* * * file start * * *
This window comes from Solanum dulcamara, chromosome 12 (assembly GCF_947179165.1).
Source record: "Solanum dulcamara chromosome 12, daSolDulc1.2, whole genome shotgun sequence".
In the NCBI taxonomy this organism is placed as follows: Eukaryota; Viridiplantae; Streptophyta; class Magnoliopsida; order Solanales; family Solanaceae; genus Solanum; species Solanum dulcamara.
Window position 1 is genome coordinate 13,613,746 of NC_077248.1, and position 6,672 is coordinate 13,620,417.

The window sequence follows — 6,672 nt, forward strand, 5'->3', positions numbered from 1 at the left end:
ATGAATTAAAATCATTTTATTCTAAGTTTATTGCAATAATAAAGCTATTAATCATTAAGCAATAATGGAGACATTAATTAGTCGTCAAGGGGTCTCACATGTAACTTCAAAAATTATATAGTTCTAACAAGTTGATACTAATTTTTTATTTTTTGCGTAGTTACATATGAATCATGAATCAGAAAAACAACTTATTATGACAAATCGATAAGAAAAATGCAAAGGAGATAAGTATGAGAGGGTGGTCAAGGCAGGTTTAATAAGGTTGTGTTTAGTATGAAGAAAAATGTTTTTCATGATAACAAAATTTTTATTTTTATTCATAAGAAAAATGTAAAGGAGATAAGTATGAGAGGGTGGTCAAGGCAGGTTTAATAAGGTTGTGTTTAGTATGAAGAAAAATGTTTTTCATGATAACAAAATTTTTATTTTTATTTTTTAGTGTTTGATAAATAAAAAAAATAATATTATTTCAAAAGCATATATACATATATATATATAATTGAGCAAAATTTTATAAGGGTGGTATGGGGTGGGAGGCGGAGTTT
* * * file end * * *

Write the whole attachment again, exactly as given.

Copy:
This window comes from Solanum dulcamara, chromosome 12 (assembly GCF_947179165.1).
Source record: "Solanum dulcamara chromosome 12, daSolDulc1.2, whole genome shotgun sequence".
In the NCBI taxonomy this organism is placed as follows: Eukaryota; Viridiplantae; Streptophyta; class Magnoliopsida; order Solanales; family Solanaceae; genus Solanum; species Solanum dulcamara.
Window position 1 is genome coordinate 13,613,746 of NC_077248.1, and position 6,672 is coordinate 13,620,417.

The window sequence follows — 6,672 nt, forward strand, 5'->3', positions numbered from 1 at the left end:
ATGAATTAAAATCATTTTATTCTAAGTTTATTGCAATAATAAAGCTATTAATCATTAAGCAATAATGGAGACATTAATTAGTCGTCAAGGGGTCTCACATGTAACTTCAAAAATTATATAGTTCTAACAAGTTGATACTAATTTTTTATTTTTTGCGTAGTTACATATGAATCATGAATCAGAAAAACAACTTATTATGACAAATCGATAAGAAAAATGCAAAGGAGATAAGTATGAGAGGGTGGTCAAGGCAGGTTTAATAAGGTTGTGTTTAGTATGAAGAAAAATGTTTTTCATGATAACAAAATTTTTATTTTTATTCATAAGAAAAATGTAAAGGAGATAAGTATGAGAGGGTGGTCAAGGCAGGTTTAATAAGGTTGTGTTTAGTATGAAGAAAAATGTTTTTCATGATAACAAAATTTTTATTTTTATTTTTTAGTGTTTGATAAATAAAAAAAATAATATTATTTCAAAAGCATATATACATATATATATATAATTGAGCAAAATTTTATAAGGGTGGTATGGGGTGGGAGGCGGAGTTT